New USDA Plant Hardiness Zone Map

New USDA Plant Hardiness Zone Map

This mild winter and spring, along with welcome rainfall, is helping to push the drought and heat of 2011 out of the minds of gardeners. While we should remain cautious regarding the potential return of drought conditions, it is hard to resist the urge to plant the garden, or to replant and replace drought-damaged plants.

In case you have not seen or heard, the United States Department of Agriculture (USDA) has just published an updated Plant Hardiness Zone Map (PHZM). This is a map which graphically shows the average annual minimum winter temperatures, divided into 10-degree F zones. This map has been in the works for several years, and reflects a lot of input not only from a multitude of weather stations, but also from folks in the horticulture industry. The last time the USDA PHZM map was updated was in 1990, and prior to that 1960, which was the first time the USDA produced a hardiness zone map. Arnold Arboretum has also produced cold hardiness zone maps in past years. The 1990 USDA map has been criticized because it only used a data set of 13 years of observations, while this new map uses a 30 year data set, with many more reporting stations, making it a more accurate and representative map than the 1990 version.

As you might expect, the cold hardiness zones have shifted warmer from the 1990 map. For the Tyler area, we moved from being on the border of zone 7b/8a (approximately 10 degrees F average minimum temperature) to the border of zone 8a/8b (approximately 15 degrees F average minimum temperature) – a 5 degree shift. Since I have lived in Tyler, I would say that 15 degrees is a lot closer to reality than 10 degrees for our average lows.

The new online map on the USDA web site has several new features, including being interactive, whereby you can zoom in to street level to see the climate zone, and is also searchable by zip code.

The PHZM web site is:

Keep in mind that average minimum cold temperature tells only one part of the story regarding plant hardiness. For example, a plant may be rated cold hardy to zone 8a. But, if we had a very mild fall, with little cold temperatures to encourage plants to go dormant, followed by a sudden and severe outbreak of subfreezing cold, even hardy plants could be severely damaged.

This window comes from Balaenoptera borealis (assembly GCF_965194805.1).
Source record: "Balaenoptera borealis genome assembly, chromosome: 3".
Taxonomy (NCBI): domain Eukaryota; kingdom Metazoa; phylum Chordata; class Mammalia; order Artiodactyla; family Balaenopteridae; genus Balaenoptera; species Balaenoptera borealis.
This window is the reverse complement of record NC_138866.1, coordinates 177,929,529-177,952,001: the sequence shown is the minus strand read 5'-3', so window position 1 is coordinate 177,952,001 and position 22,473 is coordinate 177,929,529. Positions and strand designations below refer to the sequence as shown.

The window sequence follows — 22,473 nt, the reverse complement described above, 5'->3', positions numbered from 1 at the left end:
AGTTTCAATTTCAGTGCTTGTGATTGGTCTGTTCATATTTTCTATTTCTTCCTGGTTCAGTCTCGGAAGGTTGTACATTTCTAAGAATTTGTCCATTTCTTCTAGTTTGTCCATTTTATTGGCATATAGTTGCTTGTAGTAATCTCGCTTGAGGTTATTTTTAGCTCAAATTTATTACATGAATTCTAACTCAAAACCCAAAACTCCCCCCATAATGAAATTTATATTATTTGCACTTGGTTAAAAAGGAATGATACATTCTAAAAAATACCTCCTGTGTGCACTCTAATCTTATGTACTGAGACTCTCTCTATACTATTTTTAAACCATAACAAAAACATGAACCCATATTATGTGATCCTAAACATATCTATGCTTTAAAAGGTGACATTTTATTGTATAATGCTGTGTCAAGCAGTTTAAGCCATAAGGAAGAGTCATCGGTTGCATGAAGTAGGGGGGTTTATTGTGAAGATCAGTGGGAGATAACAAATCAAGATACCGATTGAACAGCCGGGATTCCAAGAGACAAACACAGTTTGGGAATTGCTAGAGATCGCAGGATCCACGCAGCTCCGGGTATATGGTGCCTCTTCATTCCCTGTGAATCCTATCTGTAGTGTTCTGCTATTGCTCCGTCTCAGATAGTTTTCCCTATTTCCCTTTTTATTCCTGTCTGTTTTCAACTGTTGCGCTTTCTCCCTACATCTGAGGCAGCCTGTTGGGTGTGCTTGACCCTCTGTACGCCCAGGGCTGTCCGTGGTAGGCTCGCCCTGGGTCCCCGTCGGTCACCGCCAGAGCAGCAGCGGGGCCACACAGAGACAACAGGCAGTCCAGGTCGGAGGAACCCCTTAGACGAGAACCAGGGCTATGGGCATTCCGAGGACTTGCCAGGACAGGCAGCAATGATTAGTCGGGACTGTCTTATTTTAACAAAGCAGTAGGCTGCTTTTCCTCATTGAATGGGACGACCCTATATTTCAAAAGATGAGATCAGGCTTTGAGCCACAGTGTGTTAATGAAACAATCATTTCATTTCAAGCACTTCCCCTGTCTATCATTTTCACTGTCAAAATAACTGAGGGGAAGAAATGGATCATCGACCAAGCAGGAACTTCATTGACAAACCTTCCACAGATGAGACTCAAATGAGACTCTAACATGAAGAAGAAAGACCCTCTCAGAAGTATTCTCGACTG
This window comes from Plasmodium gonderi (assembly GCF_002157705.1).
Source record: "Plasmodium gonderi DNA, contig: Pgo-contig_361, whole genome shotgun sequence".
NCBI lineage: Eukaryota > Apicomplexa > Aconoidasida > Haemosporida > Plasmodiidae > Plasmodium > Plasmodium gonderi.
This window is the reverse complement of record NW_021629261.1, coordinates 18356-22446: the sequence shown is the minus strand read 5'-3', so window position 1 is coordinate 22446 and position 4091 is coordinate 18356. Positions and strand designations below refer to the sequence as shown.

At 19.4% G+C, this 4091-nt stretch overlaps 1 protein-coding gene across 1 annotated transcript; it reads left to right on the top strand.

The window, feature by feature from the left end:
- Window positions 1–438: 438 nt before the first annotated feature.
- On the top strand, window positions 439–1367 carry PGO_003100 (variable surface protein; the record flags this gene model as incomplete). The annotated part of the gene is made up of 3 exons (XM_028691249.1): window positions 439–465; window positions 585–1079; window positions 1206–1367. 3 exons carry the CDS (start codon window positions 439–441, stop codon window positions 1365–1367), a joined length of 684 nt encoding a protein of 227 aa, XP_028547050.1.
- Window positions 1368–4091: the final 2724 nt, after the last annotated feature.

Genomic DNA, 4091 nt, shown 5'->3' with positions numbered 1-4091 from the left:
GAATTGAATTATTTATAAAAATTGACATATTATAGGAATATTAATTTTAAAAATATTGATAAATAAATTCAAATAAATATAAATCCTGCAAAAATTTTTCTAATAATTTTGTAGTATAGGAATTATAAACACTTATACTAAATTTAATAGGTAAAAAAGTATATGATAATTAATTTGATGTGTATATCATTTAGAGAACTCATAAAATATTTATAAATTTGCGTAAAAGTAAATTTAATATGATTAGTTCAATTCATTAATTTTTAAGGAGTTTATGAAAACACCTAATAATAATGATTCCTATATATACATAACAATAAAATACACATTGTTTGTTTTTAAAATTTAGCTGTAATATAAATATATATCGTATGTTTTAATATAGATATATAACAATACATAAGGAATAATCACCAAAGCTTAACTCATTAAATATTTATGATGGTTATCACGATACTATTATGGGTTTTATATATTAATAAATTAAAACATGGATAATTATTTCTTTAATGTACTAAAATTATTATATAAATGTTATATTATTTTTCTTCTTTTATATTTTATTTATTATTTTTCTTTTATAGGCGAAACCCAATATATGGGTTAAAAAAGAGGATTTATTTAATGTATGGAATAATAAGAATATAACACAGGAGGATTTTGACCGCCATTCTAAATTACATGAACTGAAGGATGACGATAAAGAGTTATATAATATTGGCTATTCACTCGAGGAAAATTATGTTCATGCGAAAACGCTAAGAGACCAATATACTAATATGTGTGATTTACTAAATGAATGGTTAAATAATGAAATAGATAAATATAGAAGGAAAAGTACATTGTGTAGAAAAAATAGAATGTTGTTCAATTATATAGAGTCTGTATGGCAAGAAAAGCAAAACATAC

Cold hardiness can also vary based on the duration plants are exposed to certain temperatures. A brief dip for an hour or two to 10 degrees followed by a warming trend might not harm a plant, while an extended exposure, or repeated exposures, to the same temperature might cause severe damage or even kill the same plant.

Some plants can handle cold temperatures if the soil is not wet, while others may rot when exposed to cold and wet soils.

You also have microclimates around your house, where cold air may collect in low lying areas, or pockets of warmer air occur near structures. Each of these can influence a plant’s hardiness in a specific location.

Still, knowing a plant’s hardiness in a typical winter is an important first step in selecting plants for the backbone of your landscape. It is fun to “stretch the zone” – growing plants that might be marginally hardy for our area – but such plants should be used with caution and not counted on for the permanent landscape display.

The average first freeze for our area is mid-March, still a week away, and this mild weather has everything coming out of dormancy. Winter may not be completely over yet. Remember it snowing in April in recent years? Hopefully, though, we have seen the last of freezing temperatures until next winter.

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